Zelensky And The Fascists: “He will hang on some tree on Khreshchatyk”

Saturday, 5 March 2022 — Moon of Alabama

Yves Smith of Naked Capitalism states:

Lambert and I both find this is the worst informational environment either of us have faced, orders of magnitude worse than the war in Iraq, …


Dear patient readers,

Lambert and I, and many readers, agree that Ukraine has prompted the worst informational environment ever. We hope readers will collaborate in mitigating the fog of war – both real fog and stage fog – in comments. None of us need more cheerleading and link-free repetition of memes; there are platforms for that.

I ask readers and commentators here to live by the same standard. There are too many comments now for me to police. Please notify me via email if there are certain trolls or offenders who deserve to be excluded from this site.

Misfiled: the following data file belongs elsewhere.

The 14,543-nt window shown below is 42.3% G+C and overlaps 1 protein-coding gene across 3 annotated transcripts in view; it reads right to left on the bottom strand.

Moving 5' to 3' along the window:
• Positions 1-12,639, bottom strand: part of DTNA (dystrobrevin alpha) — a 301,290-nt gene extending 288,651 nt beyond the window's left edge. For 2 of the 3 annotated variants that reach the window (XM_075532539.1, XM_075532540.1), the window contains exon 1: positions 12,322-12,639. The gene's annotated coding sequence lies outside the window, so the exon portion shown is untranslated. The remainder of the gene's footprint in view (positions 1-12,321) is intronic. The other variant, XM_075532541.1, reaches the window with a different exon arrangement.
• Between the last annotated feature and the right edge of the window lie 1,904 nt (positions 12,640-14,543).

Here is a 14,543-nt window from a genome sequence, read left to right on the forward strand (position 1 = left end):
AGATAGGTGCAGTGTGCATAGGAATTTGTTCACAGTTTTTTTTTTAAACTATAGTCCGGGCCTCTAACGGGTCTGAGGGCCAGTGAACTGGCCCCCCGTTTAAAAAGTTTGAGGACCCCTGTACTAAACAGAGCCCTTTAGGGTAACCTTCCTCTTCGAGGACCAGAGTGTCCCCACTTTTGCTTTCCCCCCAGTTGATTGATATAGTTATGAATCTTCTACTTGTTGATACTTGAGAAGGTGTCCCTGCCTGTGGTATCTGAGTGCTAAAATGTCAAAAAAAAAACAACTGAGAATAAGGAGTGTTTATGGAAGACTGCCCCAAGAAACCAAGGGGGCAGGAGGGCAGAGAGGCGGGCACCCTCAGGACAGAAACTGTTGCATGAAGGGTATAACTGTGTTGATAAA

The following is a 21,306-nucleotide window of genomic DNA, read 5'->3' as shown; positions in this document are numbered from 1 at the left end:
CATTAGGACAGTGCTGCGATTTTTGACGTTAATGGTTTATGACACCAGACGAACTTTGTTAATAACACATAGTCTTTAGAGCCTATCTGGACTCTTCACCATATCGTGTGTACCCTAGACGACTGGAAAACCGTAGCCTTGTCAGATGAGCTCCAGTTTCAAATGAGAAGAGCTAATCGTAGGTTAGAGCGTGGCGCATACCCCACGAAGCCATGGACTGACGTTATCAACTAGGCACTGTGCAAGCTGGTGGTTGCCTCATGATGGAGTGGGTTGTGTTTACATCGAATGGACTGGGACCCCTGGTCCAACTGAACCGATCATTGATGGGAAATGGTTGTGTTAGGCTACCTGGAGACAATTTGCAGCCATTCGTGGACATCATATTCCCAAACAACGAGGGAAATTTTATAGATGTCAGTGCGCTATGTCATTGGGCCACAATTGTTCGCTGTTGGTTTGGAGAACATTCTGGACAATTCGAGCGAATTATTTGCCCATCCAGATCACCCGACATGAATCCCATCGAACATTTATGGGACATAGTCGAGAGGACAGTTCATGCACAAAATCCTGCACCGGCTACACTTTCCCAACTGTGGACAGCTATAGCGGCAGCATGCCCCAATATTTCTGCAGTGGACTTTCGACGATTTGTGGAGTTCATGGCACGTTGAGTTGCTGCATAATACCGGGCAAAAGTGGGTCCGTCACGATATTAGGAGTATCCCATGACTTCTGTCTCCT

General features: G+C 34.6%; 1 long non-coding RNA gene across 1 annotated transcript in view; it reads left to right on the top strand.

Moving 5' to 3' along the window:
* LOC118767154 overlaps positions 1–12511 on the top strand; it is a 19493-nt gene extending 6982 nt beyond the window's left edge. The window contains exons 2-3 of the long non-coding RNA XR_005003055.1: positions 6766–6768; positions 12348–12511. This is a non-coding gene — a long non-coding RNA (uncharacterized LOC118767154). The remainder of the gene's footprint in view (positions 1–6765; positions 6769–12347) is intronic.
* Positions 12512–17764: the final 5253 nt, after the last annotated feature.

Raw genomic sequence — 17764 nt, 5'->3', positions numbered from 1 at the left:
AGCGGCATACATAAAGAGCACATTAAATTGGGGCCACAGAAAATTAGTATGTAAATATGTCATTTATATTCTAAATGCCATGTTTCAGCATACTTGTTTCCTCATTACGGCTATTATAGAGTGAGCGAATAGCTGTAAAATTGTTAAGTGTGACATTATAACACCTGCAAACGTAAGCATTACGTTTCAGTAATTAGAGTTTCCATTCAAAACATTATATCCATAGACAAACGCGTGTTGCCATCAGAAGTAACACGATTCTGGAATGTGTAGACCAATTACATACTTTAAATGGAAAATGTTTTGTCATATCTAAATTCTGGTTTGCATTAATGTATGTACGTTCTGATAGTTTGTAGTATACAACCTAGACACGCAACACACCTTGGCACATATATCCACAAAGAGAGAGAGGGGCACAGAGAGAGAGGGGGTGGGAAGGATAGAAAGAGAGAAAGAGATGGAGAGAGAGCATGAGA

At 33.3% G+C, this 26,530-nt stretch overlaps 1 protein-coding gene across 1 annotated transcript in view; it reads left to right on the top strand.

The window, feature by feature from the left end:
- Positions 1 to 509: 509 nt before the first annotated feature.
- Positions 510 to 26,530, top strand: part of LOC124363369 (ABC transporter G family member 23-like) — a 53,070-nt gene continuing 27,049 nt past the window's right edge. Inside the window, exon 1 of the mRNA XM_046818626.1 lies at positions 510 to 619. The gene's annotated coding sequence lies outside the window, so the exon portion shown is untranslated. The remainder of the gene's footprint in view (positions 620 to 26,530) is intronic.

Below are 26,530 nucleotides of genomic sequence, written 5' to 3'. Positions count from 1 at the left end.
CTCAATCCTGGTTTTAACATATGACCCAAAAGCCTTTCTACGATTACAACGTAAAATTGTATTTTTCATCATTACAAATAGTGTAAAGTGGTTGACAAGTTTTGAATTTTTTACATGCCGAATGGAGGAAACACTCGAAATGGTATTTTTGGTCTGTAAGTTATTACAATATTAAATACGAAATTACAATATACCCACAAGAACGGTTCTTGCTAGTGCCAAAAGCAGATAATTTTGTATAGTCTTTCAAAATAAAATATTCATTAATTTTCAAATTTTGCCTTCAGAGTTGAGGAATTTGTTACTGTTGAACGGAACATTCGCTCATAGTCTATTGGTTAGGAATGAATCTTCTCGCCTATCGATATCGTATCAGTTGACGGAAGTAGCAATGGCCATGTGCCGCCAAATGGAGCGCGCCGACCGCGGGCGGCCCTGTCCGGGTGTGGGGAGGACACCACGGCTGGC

Now back to Ukraine.

At the Grayzone Alexander Rubinstein and Max Blumenthal have published a piece about Zelensky’s turn from the peacemaker he had promised to be before his election to an active supporter of the fascist ‘ultranational’ militia. They pin that turn to a frontline meeting between Zelensky and militia fighters in the fall of 2019:

In a face-to-face confrontation with militants from the neo-Nazi Azov Battalion who had launched a campaign to sabotage the peace initiative called “No to Capitulation,” Zelensky encountered a wall of obstinacy.

With appeals for disengagement from the frontlines firmly rejected, Zelensky melted downon camera. “I’m the president of this country. I’m 41 years old. I’m not a loser. I came to you and told you: remove the weapons,” Zelensky implored the fighters.